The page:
FREEVILLE — Mammoth American chestnut trees dominated the East Coast of the United States. They provided lumber. They provided food. They provided jobs.
They provided a life for farmers.
Then they disappeared, along with the food, jobs and a way of life. In the late 1800s a fungal blight entered the U.S. from imported Asian chestnut trees, killing more than 3 billion American chestnut trees over 50 years.
The American chestnut is not extinct, though. No matter how hard the blight tries to make it so.
Many, such as Freeville resident Ken Blenk, are planting American chestnut trees to restore the species.
Unlike colleges and organizations that are crossbreeding the trees or swapping genes, Blenk is growing all his trees naturally.
“I do it the old-fashioned way,” Blenk said. “ No GMO. No back crossing. Pure American.”
Blenk has a 400-tree orchard off Sosinsky Road in Solon — all American chestnut trees.
Some are about 11 years old. Some are 3 to 4 years old. The blight typically strikes when trees are between 15 and 20 years old.
The seeds they sprout from come from around the country, and even Canada, Blenk said. All are mostly from the northeast region, though, as they’re more acceptable to the colder climate. There are none from Georgia or Tennessee.
He has each tree mapped out on a grid, so he can tell you where each came from.
American chestnut trees can grow to 50 to 75 feet tall — possibly even 80 to 100 feet tall. Allen Nichols, president of the American Chestnut Foundation New York chapter, said he’s seen American chestnuts grow 6 feet in a year. They can expand to 12 to 13 feet in diameter.
“They’re monstrous,” Blenk said. “It’s really quite a tree.”
Blenk has been growing the American chestnut in Cortland County for about 11 years, but has been growing the tree for more than 30 years.
He had never heard of the American chestnut tree until he was in his 30s, he said. Once he discovered it, he began studying it, and became interested in helping to reestablish them.
His father was an entomologist — studying insects — but was also interested in trees. Blenk said his father taught him everything he knows about trees and insects. His father never planted trees, but Blenk said his father’s passion inspired him.
“I really like trees,” Blenk said. “There is something about them. People don’t appreciate them as much as they should.”
Before leaving Maine to move to Freeville, he had an American chestnut that had lasted about 20 years, before the blight killed it — a normal life span for the tree. However, there is a tree at his brother’s house in Maine that’s 25 years old, and has yet to show any blight, Blenk said.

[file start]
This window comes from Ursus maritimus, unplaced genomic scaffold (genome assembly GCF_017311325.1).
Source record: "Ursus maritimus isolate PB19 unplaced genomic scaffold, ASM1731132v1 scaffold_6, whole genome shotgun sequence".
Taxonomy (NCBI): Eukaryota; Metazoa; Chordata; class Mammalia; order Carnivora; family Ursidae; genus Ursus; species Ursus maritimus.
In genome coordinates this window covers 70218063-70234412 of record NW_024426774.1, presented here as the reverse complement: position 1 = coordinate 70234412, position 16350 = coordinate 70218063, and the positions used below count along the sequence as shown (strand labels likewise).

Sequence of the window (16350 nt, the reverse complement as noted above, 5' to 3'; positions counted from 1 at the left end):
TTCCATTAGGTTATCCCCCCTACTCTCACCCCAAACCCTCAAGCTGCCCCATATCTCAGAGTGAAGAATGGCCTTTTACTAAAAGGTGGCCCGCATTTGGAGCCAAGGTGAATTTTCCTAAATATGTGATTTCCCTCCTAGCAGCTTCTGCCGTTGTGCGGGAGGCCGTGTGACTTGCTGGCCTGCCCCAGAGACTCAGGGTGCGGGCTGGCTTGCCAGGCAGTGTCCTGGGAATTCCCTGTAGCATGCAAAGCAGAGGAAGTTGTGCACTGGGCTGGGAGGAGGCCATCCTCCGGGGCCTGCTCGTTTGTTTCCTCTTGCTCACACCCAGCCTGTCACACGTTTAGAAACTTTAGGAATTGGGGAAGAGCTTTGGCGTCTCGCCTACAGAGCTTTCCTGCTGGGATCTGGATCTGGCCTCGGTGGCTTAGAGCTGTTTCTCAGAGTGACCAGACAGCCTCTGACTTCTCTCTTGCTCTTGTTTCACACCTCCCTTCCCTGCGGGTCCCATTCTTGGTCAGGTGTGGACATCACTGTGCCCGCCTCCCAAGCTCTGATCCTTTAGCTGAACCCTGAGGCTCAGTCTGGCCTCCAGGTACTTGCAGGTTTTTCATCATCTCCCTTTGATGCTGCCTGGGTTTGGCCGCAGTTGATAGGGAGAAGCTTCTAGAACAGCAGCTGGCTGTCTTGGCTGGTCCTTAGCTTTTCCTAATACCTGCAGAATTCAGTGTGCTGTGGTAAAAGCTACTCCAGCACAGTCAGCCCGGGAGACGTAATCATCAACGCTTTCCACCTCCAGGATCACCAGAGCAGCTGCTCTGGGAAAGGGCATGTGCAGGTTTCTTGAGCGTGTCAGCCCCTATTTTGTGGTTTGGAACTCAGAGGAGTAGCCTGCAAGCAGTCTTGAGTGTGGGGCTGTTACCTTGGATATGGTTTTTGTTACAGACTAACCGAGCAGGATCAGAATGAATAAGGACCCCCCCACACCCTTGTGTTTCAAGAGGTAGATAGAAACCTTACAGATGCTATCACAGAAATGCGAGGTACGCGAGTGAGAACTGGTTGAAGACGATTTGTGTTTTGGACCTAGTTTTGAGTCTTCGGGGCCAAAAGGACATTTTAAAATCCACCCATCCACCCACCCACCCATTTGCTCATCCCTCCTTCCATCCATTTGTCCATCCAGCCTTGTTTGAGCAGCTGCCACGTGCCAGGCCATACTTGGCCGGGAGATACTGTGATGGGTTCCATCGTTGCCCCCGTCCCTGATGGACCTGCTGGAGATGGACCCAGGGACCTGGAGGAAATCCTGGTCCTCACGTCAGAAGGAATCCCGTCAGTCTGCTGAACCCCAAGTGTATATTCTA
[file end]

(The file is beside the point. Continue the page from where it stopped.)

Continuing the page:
When the trees start to grow big, their bark cracks, allowing the blight entry.
He called the tree at his brother’s place “the holy grail” if it does not get any blight on it.
Blenk’s theory is by continually planting the tree, over time it will become immune to the blight, like a person can become immune to a virus after being exposed to it. When one of his tree dies, he’ll grow another.
“It’s survival of the fittest,” Blenk said.
He acknowledged that method could take 100 years before it actually starts to produce blight-resistant trees. He said the Chinese chestnut tree is resistant to the blight because it has been exposed to it for many years.
Nichols is not as confident in Blenk’s plan.
“Trees don’t have an immune system,” Nichols said. “They don’t become resistant.”
Some organizations have been working on creating a hybrid American chestnut — mixing its genes with the Chinese chestnut — for about 30 years. He said it could be another 20 years before the hybrids show any resistance.
The theory was there were only three genes from the Chinese chestnut needed to mix with the American to make it resistant. There are actually 10. Nichols said it is almost impossible to get all 10.
However, the American Chestnut Foundation was been working with SUNY College of Environmental Science and Forestry in Syracuse for 28 years to develop a blight-resistant tree. Nichols said he can’t call the tree blight proof, but their research has created a tree with resistance to the blight.
By mixing a single gene from wheat with the tree, it helps the tree produce an enzyme that breaks down the acid of the fungus. The fungus can get on the tree, but not hurt it.
Like Blenk, Nichols said his goal is to make the American chestnut tree the dominant tree along the East Coast, and eventually the nation.
While he understands Blenk’s method of having a diverse gene selection of trees from different areas, he would rather all trees in New York be New York trees. Then spread them to other states.
Also, he fears that in a large orchard like Blenk’s that if one tree get blight, it could spread like wildfire to the other trees.
Blenk is confident in his method. He’ll keep growing them until he reaches his goal.
“I can’t help growing trees,” Blenk said. “There’s something about it.”